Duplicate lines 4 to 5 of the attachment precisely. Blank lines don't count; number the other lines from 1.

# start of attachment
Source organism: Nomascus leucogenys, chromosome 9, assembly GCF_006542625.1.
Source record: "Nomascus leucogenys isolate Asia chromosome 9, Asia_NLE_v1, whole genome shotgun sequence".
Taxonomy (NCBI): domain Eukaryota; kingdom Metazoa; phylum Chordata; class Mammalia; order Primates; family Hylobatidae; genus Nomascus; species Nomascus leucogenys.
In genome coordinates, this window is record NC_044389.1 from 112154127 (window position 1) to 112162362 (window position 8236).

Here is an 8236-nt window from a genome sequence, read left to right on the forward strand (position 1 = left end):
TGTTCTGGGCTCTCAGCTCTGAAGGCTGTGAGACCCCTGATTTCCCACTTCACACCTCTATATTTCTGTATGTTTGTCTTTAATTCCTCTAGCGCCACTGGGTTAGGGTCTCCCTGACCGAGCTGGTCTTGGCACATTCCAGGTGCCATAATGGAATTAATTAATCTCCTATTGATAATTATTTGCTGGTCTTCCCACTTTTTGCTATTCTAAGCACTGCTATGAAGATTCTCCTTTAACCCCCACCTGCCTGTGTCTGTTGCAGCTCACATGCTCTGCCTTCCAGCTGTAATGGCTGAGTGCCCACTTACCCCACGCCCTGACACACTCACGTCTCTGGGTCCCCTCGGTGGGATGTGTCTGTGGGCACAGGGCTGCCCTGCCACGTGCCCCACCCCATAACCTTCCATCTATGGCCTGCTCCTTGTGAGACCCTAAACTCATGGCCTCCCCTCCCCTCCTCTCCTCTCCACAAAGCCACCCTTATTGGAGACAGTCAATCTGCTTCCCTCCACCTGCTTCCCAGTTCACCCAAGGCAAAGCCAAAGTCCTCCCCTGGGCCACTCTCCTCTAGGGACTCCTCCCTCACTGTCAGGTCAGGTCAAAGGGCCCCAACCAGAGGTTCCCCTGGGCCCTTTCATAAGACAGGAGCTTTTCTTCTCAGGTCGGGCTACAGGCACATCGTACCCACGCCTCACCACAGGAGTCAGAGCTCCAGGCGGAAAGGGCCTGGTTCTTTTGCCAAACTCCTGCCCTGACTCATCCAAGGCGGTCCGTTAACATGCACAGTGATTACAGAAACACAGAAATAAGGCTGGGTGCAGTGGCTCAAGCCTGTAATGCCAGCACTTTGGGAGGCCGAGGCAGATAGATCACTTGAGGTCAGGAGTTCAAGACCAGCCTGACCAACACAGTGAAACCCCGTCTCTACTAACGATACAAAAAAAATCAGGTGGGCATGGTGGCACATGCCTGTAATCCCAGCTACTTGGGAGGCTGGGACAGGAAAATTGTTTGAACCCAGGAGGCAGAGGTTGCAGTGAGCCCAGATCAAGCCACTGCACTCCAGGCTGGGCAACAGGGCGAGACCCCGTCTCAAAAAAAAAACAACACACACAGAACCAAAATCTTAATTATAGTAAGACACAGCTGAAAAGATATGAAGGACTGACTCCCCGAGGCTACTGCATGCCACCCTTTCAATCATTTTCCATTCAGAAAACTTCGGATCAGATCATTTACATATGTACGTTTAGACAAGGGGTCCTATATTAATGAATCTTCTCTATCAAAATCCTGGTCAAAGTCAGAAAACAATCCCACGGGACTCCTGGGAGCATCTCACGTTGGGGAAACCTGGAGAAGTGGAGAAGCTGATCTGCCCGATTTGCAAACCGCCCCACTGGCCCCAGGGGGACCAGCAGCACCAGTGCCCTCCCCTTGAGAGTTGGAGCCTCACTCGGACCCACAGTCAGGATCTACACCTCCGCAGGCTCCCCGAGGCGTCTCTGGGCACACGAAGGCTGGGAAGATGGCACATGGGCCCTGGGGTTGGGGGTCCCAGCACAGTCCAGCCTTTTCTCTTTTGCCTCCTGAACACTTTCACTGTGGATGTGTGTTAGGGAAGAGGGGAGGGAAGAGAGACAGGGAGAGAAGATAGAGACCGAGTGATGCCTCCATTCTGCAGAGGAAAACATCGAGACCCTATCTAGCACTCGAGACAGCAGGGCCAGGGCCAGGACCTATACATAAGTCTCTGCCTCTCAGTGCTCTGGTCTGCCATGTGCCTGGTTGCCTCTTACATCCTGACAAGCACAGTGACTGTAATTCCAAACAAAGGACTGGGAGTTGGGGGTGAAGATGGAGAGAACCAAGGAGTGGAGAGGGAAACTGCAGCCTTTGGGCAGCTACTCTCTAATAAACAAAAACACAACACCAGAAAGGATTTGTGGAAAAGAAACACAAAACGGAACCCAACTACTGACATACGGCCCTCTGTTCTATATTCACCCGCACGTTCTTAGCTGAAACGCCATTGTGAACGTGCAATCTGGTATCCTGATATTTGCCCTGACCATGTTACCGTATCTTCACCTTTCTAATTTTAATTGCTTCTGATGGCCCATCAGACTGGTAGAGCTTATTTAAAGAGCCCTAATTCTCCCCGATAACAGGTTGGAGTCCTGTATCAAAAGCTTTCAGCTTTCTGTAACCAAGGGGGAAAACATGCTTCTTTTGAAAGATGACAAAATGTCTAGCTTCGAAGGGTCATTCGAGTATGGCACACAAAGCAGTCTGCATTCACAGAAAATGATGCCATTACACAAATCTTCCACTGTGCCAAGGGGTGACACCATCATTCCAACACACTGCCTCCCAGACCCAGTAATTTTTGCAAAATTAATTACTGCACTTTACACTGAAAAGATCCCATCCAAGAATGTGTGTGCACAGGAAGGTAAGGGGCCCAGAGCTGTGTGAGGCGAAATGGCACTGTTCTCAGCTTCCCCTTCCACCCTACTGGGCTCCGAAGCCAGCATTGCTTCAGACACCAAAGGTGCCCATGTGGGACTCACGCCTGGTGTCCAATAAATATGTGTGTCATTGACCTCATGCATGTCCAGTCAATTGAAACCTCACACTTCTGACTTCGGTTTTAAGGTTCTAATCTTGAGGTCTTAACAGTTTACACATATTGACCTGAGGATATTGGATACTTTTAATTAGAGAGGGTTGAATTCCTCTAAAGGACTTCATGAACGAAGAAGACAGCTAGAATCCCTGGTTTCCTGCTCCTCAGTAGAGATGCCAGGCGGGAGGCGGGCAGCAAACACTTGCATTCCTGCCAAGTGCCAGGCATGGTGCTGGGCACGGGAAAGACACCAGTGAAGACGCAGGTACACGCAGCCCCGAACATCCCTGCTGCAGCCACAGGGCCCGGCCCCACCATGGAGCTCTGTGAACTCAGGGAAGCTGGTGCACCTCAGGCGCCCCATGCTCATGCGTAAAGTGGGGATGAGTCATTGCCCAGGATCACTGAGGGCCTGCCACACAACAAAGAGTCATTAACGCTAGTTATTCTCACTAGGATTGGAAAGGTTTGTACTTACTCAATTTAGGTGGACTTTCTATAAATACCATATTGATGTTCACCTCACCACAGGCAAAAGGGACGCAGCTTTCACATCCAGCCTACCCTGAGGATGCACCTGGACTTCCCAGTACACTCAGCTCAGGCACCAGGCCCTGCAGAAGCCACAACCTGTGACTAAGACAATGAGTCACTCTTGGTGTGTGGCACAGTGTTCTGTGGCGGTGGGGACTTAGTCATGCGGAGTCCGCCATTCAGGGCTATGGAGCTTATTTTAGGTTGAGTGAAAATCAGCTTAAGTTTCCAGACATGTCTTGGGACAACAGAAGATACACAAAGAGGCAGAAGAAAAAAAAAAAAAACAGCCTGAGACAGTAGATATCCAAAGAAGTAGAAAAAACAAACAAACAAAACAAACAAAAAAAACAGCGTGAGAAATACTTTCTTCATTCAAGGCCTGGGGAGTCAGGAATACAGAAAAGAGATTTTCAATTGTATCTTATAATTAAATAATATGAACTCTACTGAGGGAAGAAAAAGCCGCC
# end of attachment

In genome coordinates, this window is record NC_044389.1 from 112154127 (window position 1) to 112162362 (window position 8236).

Here is an 8236-nt window from a genome sequence, read left to right on the forward strand (position 1 = left end):